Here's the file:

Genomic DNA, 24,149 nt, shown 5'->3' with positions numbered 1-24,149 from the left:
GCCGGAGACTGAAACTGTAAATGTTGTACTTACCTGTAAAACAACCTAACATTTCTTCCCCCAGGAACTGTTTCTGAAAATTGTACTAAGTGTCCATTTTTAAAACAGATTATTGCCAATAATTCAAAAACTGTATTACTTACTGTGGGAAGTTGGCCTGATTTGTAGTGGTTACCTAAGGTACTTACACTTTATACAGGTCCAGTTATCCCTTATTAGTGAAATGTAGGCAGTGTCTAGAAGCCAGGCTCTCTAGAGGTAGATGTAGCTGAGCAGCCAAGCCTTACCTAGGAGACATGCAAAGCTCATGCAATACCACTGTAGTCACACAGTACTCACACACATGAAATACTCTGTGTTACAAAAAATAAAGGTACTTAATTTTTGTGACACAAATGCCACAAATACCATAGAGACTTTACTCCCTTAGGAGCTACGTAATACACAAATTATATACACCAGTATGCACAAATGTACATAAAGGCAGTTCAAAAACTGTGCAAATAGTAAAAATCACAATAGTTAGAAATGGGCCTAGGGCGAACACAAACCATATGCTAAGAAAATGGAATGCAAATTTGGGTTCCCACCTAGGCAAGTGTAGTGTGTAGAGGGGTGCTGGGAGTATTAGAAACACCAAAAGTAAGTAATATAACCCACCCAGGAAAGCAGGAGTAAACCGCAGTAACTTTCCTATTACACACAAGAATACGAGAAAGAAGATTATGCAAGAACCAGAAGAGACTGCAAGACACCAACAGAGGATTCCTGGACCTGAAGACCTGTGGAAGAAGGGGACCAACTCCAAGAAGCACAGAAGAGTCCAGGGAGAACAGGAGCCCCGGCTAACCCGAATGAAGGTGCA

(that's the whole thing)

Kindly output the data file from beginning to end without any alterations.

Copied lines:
Genomic DNA, 24,149 nt, shown 5'->3' with positions numbered 1-24,149 from the left:
GCCGGAGACTGAAACTGTAAATGTTGTACTTACCTGTAAAACAACCTAACATTTCTTCCCCCAGGAACTGTTTCTGAAAATTGTACTAAGTGTCCATTTTTAAAACAGATTATTGCCAATAATTCAAAAACTGTATTACTTACTGTGGGAAGTTGGCCTGATTTGTAGTGGTTACCTAAGGTACTTACACTTTATACAGGTCCAGTTATCCCTTATTAGTGAAATGTAGGCAGTGTCTAGAAGCCAGGCTCTCTAGAGGTAGATGTAGCTGAGCAGCCAAGCCTTACCTAGGAGACATGCAAAGCTCATGCAATACCACTGTAGTCACACAGTACTCACACACATGAAATACTCTGTGTTACAAAAAATAAAGGTACTTAATTTTTGTGACACAAATGCCACAAATACCATAGAGACTTTACTCCCTTAGGAGCTACGTAATACACAAATTATATACACCAGTATGCACAAATGTACATAAAGGCAGTTCAAAAACTGTGCAAATAGTAAAAATCACAATAGTTAGAAATGGGCCTAGGGCGAACACAAACCATATGCTAAGAAAATGGAATGCAAATTTGGGTTCCCACCTAGGCAAGTGTAGTGTGTAGAGGGGTGCTGGGAGTATTAGAAACACCAAAAGTAAGTAATATAACCCACCCAGGAAAGCAGGAGTAAACCGCAGTAACTTTCCTATTACACACAAGAATACGAGAAAGAAGATTATGCAAGAACCAGAAGAGACTGCAAGACACCAACAGAGGATTCCTGGACCTGAAGACCTGTGGAAGAAGGGGACCAACTCCAAGAAGCACAGAAGAGTCCAGGGAGAACAGGAGCCCCGGCTAACCCGAATGAAGGTGCA